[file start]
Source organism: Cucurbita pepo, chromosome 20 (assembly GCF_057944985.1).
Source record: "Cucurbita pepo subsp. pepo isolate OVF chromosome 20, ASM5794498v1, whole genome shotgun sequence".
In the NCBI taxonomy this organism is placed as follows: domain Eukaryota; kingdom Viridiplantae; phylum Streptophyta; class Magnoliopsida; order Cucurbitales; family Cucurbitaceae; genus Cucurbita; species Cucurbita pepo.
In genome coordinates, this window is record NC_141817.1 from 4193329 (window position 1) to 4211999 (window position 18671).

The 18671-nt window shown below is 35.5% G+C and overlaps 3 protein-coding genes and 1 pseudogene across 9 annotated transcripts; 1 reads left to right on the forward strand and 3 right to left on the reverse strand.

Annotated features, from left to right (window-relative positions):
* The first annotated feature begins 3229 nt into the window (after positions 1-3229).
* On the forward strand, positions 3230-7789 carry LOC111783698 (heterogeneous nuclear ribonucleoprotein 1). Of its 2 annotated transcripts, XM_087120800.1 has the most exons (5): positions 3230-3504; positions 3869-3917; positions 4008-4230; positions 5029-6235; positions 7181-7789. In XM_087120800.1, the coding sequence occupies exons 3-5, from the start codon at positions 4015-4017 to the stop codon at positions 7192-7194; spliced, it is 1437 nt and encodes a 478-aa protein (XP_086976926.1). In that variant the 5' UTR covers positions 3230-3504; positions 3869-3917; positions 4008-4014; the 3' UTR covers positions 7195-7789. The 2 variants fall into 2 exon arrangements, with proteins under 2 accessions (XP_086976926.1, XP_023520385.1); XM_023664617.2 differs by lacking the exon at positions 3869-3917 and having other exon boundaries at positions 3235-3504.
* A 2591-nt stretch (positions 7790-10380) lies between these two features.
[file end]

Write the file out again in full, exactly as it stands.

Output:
Source organism: Cucurbita pepo, chromosome 20 (assembly GCF_057944985.1).
Source record: "Cucurbita pepo subsp. pepo isolate OVF chromosome 20, ASM5794498v1, whole genome shotgun sequence".
In the NCBI taxonomy this organism is placed as follows: domain Eukaryota; kingdom Viridiplantae; phylum Streptophyta; class Magnoliopsida; order Cucurbitales; family Cucurbitaceae; genus Cucurbita; species Cucurbita pepo.
In genome coordinates, this window is record NC_141817.1 from 4193329 (window position 1) to 4211999 (window position 18671).

The 18671-nt window shown below is 35.5% G+C and overlaps 3 protein-coding genes and 1 pseudogene across 9 annotated transcripts; 1 reads left to right on the forward strand and 3 right to left on the reverse strand.

Annotated features, from left to right (window-relative positions):
* The first annotated feature begins 3229 nt into the window (after positions 1-3229).
* On the forward strand, positions 3230-7789 carry LOC111783698 (heterogeneous nuclear ribonucleoprotein 1). Of its 2 annotated transcripts, XM_087120800.1 has the most exons (5): positions 3230-3504; positions 3869-3917; positions 4008-4230; positions 5029-6235; positions 7181-7789. In XM_087120800.1, the coding sequence occupies exons 3-5, from the start codon at positions 4015-4017 to the stop codon at positions 7192-7194; spliced, it is 1437 nt and encodes a 478-aa protein (XP_086976926.1). In that variant the 5' UTR covers positions 3230-3504; positions 3869-3917; positions 4008-4014; the 3' UTR covers positions 7195-7789. The 2 variants fall into 2 exon arrangements, with proteins under 2 accessions (XP_086976926.1, XP_023520385.1); XM_023664617.2 differs by lacking the exon at positions 3869-3917 and having other exon boundaries at positions 3235-3504.
* A 2591-nt stretch (positions 7790-10380) lies between these two features.